You should be in better shape than every opponent you wrestle. That comes from practice. You can do as much offseason as you want, if you aren't in shape in-season, it's useless. Practice like there's no tomorrow. Lose those extra pounds because in the end it's worth it. You don't want to blow a state championship just because you were lazy and out of shape or didn't have the discipline to cut weight. Do the right things and everything will work itself out.
Tcarr
Thu May 08 2008, 11:49PM
Registered Member #7727
Joined: Thu May 08 2008, 03:44PM
Posts: 2
Position, is key. If you watch the best they are the ones that maintain position best.
maine/mass wrestler
Thu Jun 12 2008, 09:26AM
Registered Member #7619
Joined: Sat Mar 15 2008, 04:14AM
Posts: 259
go out on the mat, thinking that you can beat your opponent everytime. remind yourself of all the running and drills you had to do to get there.
Rollie Peterkin
Tue Aug 26 2008, 09:04PM
Registered Member #7895
Joined: Tue Aug 26 2008, 08:53PM
Posts: 11
I think it all boils down to #1. If you don't have this, there is nothing else that can replace it. All else springs from this one quality. As a parent, all you can do it provide the best opportunities and support for your wrestler.

Take him to off season tournaments! Bring him to the best practice rooms/clubs in the state in order to wrestle with the best (#6).

Throw away the sports psychology and visualization, and go wrestle.
PhilR
Wed Aug 27 2008, 09:08AM
Registered Member #5642
Joined: Tue Feb 20 2007, 02:47PM
Posts: 227
I have to go with Rollie on this one. If #1 is not there, the rest is meaningless! Some of the best kids I've ever coached came from little or no money, had little or no opportunity to get to camps or clubs or to a lot of off season workouts, but they found a way to make things happen because THEY wanted it. They would "haunt" their parents, coaches, friends, whatever it took to get on the mat and get to the tournaments, I even remeber a few doing "backyard" workouts (lots of grass stains on clothes).

I believe this is true not only with wrestling, but with any sport, in fact with anything in life. As a parent of grown children I have seen it first hand. You can guide, but you can't push. They will make their own choices. If they want it, they will do whatever it takes. All the rest falls into place.

Rollie, tell your dad I said hi.


Phil
Chicken Wing Coach
Thu Nov 20 2008, 12:28AM

Joined: Tue Apr 01 2008, 05:15PM
Posts: 3761
The OFF-SEASON is the key. This is when one has the chance to Train, Drill, & perfect one's Technique. One can also improve upon weaknesses & change bad habits.

joefen
Thu Nov 20 2008, 08:35AM
Registered Member #5920
Joined: Mon Mar 12 2007, 09:44AM
Posts: 5
rule one let the kid just be a kid, park your ego parents .try other sports in off season. youth age should take summer off. junior high maybe some extra. high school. different story . If wrestling is his sport . travel around .get different coaches . see different wrestlers. great parent do make great wrestlers . the person wrestling has to want it .having raised four children i have seen far too many parent hell bent on there four year old is the greatest athlete ever to lace up . Then the kid gets out of high school away from th parent is out of sports in a flash . Be there win or lose. thing will work out on there on .My best athlete was 12 when she fell on a skiing trip and ended up in aa comma for 6 months. so you can never know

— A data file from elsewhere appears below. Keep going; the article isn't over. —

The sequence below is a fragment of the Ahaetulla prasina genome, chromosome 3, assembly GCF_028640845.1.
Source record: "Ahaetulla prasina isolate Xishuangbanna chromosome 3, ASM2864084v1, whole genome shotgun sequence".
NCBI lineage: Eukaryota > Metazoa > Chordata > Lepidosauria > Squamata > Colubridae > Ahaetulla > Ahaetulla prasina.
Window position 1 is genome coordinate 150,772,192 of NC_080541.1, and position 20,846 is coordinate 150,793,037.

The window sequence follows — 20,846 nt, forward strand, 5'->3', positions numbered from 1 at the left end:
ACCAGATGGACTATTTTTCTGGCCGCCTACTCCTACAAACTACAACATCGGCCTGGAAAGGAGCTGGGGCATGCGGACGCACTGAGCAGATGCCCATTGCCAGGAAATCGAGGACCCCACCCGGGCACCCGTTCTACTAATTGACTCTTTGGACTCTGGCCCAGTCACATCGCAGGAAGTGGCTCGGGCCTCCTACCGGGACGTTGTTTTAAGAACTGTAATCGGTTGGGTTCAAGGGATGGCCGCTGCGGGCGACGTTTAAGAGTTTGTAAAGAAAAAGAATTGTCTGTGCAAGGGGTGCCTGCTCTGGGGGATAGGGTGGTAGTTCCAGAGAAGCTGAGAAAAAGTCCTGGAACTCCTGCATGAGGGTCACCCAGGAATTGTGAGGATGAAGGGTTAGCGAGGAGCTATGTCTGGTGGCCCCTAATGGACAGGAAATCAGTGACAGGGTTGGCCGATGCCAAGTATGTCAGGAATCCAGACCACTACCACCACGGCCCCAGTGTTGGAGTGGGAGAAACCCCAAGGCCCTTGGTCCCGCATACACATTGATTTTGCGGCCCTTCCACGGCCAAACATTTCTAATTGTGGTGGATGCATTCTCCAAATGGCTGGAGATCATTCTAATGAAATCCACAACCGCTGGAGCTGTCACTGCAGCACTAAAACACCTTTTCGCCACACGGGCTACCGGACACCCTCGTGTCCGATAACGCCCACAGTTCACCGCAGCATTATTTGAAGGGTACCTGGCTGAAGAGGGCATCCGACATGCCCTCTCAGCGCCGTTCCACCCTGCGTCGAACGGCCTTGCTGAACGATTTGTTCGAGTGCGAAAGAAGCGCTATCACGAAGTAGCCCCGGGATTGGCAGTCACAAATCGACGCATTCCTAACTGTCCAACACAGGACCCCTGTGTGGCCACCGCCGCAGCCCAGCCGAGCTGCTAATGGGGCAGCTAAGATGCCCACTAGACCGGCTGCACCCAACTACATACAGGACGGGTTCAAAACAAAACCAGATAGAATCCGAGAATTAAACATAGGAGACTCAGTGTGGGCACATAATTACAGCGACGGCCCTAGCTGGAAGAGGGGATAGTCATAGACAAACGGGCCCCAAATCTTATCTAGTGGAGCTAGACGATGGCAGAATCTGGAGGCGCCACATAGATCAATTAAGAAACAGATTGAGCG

MrStub
Wed Dec 03 2008, 02:12AM
Registered Member #8136
Joined: Wed Dec 03 2008, 01:57AM
Posts: 1
This suggestion goes along with not getting caught up in brackets: tell your son that monitoring rankings and discussions about himself and other wrestlers (this site included) will not do him any good and will probably deteriorate his attitude. Either it will go to his head if he becomes exceptional or it will discourage him if he struggles in his path. Much of this type of communication is useless for individual development. An athlete need only to look to himself to prove his or her worth. Some people have way too much time on their hands and need to realize that these are high school athletes. Not to say that most of the threads here are bad (this thread is great), but time spent researching seedings, rankings of your competitors, your rankings, and general ranting could be spent doing all of the things listed earlier.
speedkills
Fri Jan 16 2009, 06:02PM
Registered Member #8281
Joined: Sat Dec 27 2008, 10:44AM
Posts: 305
PhilR- so true!
HeAdLiKeAhOlE
Wed Jan 21 2009, 09:02PM
Registered Member #8097
Joined: Thu Nov 20 2008, 08:04AM
Posts: 65
[quote]
Offseason wrestling Period.

i'd say joining a quality club is key. Go to that off season club as much as you can, and compete out of state as much as you can. The club you go to should make all wrestlers drill moves. Having open mats for 2hours 3 times a week doesn't constitute a good club... A few i can think of would be Wadsworth, Doughboy, Kryptonite .

Now more than ever there are so many things one can do in the off season so budget your money accordingly. What can you get the most out of at the lowest price? No offense to some of the prestigous tournies like Fargo. But to go to Fargo your going to spend over $1,000.00 . for that price you may be able to go on 3 smaller trips such as a 1,000 island duals or a trip down to PA or NJ and still have enough $ to see a couple of clinicians . Junior Nationals is a great tournie but if your not a 2 time NE champ, your better off going somewhere else. I think you could stretch the dollar a lot longer doing twice as many other things.
[/quote1232593


some good camps in the springfield area are new england all stars and the springfield college camp.